gear_names  The names of the fishing gears for each species. A character vector, the same length as the number of species. 
knife_edge_size  The minimum size at which the gear or gears select fish. A single value for each gear or a vector with one value for each gear. 
egg_size_scaling  If TRUE, the egg size is a constant fraction of the
maximum size of each species. This fraction is 
resource_scaling  If TRUE, the carrying capacity for larger resource is reduced to compensate for the fact that fish eggs and larvae are present in the same size range. 
perfect_scaling  If TRUE then parameters are set so that the community abundance, growth before reproduction and death are perfect power laws. In particular all other scaling corrections are turned on. 
An object of type MizerParams
The function has many arguments, all of which have default values. Of particular interest to the user are the number of species in the model and the minimum and maximum asymptotic sizes.
The characteristic weights of the smallest species are defined by
min_w
(egg size), min_w_mat
(maturity size) and
min_w_inf
(asymptotic size). The asymptotic sizes of
the no_sp
species
are logarithmically evenly spaced, ranging from min_w_inf
to
max_w_inf
.
Similarly the maturity sizes of the species are logarithmically evenly
spaced, so that the ratio eta
between maturity size and asymptotic
size is the same for all species. If egg_size_scaling = TRUE
then also
the ratio between asymptotic size and egg size is the same for all species.
Otherwise all species have the same egg size.
In addition to setting up the parameters, this function also sets up an initial condition that is close to steady state.
Although the trait based model's steady state is often stable without
imposing additional densitydependence, the function can set a BevertonHolt
type densitydependence that imposes a maximum for the reproduction rate that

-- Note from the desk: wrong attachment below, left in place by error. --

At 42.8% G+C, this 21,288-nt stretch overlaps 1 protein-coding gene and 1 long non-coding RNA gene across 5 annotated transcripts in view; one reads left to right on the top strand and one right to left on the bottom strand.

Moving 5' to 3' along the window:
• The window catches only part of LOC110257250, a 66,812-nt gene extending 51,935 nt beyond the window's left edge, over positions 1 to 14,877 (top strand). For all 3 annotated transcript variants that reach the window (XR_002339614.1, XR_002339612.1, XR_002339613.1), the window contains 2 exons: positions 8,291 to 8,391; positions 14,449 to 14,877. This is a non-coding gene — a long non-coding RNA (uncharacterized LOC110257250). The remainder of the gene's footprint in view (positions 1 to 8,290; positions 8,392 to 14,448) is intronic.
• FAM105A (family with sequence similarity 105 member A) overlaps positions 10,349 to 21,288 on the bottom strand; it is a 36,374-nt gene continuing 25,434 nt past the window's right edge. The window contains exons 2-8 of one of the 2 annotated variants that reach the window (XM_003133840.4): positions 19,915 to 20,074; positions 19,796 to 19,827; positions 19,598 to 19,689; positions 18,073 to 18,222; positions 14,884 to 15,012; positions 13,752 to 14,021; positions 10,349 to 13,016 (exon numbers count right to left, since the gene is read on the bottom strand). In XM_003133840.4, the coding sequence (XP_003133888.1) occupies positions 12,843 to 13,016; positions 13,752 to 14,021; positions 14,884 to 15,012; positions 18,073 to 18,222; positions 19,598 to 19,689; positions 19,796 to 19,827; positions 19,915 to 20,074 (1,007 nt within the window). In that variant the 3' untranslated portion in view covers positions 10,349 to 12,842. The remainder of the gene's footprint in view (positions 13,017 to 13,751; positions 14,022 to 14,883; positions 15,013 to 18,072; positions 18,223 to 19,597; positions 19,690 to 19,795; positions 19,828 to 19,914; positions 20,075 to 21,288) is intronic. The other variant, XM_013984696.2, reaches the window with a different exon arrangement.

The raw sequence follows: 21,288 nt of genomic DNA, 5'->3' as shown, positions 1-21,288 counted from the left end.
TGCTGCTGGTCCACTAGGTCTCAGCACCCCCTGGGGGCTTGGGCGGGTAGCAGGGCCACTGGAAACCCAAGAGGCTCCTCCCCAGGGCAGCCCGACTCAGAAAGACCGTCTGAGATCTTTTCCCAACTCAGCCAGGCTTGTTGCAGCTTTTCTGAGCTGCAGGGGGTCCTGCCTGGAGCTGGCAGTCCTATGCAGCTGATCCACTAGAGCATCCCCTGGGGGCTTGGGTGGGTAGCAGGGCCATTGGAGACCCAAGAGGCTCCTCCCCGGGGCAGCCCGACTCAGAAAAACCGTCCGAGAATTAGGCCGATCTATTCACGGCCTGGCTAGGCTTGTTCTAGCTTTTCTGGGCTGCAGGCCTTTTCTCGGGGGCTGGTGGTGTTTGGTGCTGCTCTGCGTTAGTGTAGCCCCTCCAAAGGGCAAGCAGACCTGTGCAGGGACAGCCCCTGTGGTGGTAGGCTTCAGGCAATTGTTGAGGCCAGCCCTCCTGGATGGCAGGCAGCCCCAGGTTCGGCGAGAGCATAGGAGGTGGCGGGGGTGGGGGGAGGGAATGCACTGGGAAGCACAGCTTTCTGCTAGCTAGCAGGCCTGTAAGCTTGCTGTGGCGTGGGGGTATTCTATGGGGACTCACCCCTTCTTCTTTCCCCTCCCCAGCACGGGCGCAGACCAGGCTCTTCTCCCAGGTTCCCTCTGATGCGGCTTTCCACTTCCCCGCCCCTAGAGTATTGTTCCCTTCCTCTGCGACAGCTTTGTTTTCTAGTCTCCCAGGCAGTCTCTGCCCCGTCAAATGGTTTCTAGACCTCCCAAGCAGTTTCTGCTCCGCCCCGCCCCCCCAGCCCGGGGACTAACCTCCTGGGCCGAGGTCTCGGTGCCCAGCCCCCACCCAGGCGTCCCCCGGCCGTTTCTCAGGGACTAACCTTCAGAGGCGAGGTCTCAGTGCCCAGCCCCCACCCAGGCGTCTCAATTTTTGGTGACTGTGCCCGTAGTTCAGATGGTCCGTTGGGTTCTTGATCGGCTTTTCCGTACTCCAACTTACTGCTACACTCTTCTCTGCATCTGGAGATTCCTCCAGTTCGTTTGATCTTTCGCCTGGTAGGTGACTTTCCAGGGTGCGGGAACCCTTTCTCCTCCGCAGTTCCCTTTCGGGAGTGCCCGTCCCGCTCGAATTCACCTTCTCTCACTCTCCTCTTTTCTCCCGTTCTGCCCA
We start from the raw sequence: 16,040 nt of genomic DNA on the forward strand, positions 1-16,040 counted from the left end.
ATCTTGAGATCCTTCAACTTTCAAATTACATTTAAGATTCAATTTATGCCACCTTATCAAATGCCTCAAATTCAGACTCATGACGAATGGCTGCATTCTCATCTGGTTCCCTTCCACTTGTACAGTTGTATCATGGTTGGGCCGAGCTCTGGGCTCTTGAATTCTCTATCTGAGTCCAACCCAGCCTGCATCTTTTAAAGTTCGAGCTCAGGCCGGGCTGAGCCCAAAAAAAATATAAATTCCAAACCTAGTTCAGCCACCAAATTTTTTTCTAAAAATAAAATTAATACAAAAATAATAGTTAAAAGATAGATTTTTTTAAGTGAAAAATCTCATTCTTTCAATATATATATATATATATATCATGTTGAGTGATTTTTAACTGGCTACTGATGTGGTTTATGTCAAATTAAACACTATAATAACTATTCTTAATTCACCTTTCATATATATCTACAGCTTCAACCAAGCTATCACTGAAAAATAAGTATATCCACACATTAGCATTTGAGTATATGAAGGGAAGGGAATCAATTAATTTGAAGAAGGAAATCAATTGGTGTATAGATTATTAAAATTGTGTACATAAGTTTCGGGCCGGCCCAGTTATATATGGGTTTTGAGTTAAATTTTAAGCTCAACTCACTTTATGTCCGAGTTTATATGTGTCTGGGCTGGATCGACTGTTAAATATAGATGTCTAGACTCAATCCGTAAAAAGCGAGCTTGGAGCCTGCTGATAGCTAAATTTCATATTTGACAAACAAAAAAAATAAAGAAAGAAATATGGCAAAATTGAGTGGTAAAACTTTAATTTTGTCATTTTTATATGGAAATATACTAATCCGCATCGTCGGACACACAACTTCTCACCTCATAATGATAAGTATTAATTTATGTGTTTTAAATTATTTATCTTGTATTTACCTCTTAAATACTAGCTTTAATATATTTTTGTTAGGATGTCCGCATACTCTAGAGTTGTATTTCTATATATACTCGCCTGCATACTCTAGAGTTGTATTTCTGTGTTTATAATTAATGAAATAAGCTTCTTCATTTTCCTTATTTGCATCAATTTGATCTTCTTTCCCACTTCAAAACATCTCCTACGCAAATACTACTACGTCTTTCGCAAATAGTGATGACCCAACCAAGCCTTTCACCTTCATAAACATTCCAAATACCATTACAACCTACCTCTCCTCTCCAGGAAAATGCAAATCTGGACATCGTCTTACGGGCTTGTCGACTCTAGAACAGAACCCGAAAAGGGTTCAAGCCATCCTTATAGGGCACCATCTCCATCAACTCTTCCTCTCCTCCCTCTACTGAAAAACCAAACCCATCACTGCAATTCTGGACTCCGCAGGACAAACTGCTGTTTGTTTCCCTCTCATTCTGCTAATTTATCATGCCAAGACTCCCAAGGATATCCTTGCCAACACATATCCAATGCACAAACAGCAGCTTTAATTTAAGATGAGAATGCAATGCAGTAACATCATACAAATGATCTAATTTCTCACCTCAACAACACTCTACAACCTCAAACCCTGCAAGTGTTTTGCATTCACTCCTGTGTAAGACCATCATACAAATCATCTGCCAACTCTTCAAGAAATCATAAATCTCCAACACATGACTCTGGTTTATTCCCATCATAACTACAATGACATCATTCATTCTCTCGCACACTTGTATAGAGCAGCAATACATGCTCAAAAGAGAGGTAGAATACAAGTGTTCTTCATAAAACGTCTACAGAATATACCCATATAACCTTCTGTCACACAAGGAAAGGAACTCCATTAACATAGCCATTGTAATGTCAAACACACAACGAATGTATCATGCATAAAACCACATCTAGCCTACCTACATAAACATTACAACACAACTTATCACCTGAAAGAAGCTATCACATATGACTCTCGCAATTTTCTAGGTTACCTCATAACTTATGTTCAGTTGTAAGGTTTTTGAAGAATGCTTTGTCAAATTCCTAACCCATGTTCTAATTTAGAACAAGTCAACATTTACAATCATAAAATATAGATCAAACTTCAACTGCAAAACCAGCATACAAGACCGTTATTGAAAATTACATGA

is a multiple of the reproduction rate at steady state. That multiple is set
by the argument R_factor
.
The search rate coefficient gamma
is calculated using the expected
feeding level, f0
.
The option of including fishing is given, but the steady state may lose its
natural stability if too much fishing is included. In such a case the user
may wish to include stabilising effects (like R_factor
) to ensure the
steady state is stable. Fishing selectivity is modelled as a knifeedge
function with one parameter, knife_edge_size
, which is the size at
which species are selected. Each species can either be fished by the same
gear (knife_edge_size
has a length of 1) or by a different gear (the
length of knife_edge_size
has the same length as the number of species
and the order of selectivity size is that of the asymptotic size).
The resulting MizerParams
object can be projected forward using
project()
like any other MizerParams
object. When projecting
the model it may be necessary to reduce dt
below 0.1 to avoid any
instabilities with the solver. You can check this by plotting the biomass or
abundance through time after the projection.
Other functions for setting up models:
newCommunityParams()
,
newMultispeciesParams()
if (FALSE) { params < newTraitParams() sim < project(params, t_max = 5, effort = 0) plotSpectra(sim) }